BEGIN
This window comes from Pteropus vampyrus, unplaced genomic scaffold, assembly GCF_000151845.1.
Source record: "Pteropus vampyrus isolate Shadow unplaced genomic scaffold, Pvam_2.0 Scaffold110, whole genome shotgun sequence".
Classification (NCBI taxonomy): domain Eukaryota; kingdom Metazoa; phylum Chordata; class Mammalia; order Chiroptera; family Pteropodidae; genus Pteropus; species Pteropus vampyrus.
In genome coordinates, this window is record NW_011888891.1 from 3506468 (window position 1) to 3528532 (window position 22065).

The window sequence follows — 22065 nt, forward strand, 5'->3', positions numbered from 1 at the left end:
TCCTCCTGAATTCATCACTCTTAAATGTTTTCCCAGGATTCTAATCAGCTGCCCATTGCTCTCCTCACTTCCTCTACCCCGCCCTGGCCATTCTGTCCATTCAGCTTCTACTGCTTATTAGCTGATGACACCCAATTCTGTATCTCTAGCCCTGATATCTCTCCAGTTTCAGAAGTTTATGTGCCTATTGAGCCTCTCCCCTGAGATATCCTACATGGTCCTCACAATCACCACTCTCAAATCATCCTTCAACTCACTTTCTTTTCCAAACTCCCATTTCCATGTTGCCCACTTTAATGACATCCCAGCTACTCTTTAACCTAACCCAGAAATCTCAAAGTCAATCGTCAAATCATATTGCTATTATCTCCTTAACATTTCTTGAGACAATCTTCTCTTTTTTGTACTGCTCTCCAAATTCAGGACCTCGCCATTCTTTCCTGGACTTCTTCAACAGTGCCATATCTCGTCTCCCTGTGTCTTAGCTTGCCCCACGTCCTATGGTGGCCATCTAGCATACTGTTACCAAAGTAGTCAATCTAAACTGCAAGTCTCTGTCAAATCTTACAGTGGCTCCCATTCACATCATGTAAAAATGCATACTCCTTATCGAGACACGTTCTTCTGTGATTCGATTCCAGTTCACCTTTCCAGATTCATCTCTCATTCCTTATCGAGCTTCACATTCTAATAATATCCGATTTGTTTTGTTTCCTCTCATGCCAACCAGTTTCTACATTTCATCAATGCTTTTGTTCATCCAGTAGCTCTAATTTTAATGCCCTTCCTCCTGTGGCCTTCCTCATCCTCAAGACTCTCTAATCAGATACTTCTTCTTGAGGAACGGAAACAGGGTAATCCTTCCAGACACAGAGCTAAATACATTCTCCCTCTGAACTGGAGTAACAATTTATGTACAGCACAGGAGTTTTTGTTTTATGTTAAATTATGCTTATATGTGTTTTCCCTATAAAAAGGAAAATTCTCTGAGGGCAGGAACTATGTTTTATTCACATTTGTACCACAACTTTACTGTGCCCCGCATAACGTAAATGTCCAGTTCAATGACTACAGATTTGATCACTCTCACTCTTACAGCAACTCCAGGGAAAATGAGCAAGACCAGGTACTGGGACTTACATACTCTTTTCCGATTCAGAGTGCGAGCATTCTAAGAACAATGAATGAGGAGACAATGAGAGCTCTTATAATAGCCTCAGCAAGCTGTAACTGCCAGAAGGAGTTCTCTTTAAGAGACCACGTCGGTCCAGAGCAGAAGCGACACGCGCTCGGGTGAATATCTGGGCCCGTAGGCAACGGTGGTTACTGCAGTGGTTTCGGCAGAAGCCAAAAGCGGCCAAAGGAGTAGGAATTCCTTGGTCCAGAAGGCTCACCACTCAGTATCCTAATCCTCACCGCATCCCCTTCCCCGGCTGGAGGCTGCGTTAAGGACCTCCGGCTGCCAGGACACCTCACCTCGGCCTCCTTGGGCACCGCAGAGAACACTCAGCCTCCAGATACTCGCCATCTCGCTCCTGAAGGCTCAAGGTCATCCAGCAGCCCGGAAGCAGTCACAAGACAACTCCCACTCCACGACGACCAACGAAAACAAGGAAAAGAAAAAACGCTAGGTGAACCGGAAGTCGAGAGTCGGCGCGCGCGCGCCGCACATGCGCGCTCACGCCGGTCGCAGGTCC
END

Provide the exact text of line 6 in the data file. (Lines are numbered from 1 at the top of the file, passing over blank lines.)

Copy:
TCCTCCTGAATTCATCACTCTTAAATGTTTTCCCAGGATTCTAATCAGCTGCCCATTGCTCTCCTCACTTCCTCTACCCCGCCCTGGCCATTCTGTCCATTCAGCTTCTACTGCTTATTAGCTGATGACACCCAATTCTGTATCTCTAGCCCTGATATCTCTCCAGTTTCAGAAGTTTATGTGCCTATTGAGCCTCTCCCCTGAGATATCCTACATGGTCCTCACAATCACCACTCTCAAATCATCCTTCAACTCACTTTCTTTTCCAAACTCCCATTTCCATGTTGCCCACTTTAATGACATCCCAGCTACTCTTTAACCTAACCCAGAAATCTCAAAGTCAATCGTCAAATCATATTGCTATTATCTCCTTAACATTTCTTGAGACAATCTTCTCTTTTTTGTACTGCTCTCCAAATTCAGGACCTCGCCATTCTTTCCTGGACTTCTTCAACAGTGCCATATCTCGTCTCCCTGTGTCTTAGCTTGCCCCACGTCCTATGGTGGCCATCTAGCATACTGTTACCAAAGTAGTCAATCTAAACTGCAAGTCTCTGTCAAATCTTACAGTGGCTCCCATTCACATCATGTAAAAATGCATACTCCTTATCGAGACACGTTCTTCTGTGATTCGATTCCAGTTCACCTTTCCAGATTCATCTCTCATTCCTTATCGAGCTTCACATTCTAATAATATCCGATTTGTTTTGTTTCCTCTCATGCCAACCAGTTTCTACATTTCATCAATGCTTTTGTTCATCCAGTAGCTCTAATTTTAATGCCCTTCCTCCTGTGGCCTTCCTCATCCTCAAGACTCTCTAATCAGATACTTCTTCTTGAGGAACGGAAACAGGGTAATCCTTCCAGACACAGAGCTAAATACATTCTCCCTCTGAACTGGAGTAACAATTTATGTACAGCACAGGAGTTTTTGTTTTATGTTAAATTATGCTTATATGTGTTTTCCCTATAAAAAGGAAAATTCTCTGAGGGCAGGAACTATGTTTTATTCACATTTGTACCACAACTTTACTGTGCCCCGCATAACGTAAATGTCCAGTTCAATGACTACAGATTTGATCACTCTCACTCTTACAGCAACTCCAGGGAAAATGAGCAAGACCAGGTACTGGGACTTACATACTCTTTTCCGATTCAGAGTGCGAGCATTCTAAGAACAATGAATGAGGAGACAATGAGAGCTCTTATAATAGCCTCAGCAAGCTGTAACTGCCAGAAGGAGTTCTCTTTAAGAGACCACGTCGGTCCAGAGCAGAAGCGACACGCGCTCGGGTGAATATCTGGGCCCGTAGGCAACGGTGGTTACTGCAGTGGTTTCGGCAGAAGCCAAAAGCGGCCAAAGGAGTAGGAATTCCTTGGTCCAGAAGGCTCACCACTCAGTATCCTAATCCTCACCGCATCCCCTTCCCCGGCTGGAGGCTGCGTTAAGGACCTCCGGCTGCCAGGACACCTCACCTCGGCCTCCTTGGGCACCGCAGAGAACACTCAGCCTCCAGATACTCGCCATCTCGCTCCTGAAGGCTCAAGGTCATCCAGCAGCCCGGAAGCAGTCACAAGACAACTCCCACTCCACGACGACCAACGAAAACAAGGAAAAGAAAAAACGCTAGGTGAACCGGAAGTCGAGAGTCGGCGCGCGCGCGCCGCACATGCGCGCTCACGCCGGTCGCAGGTCC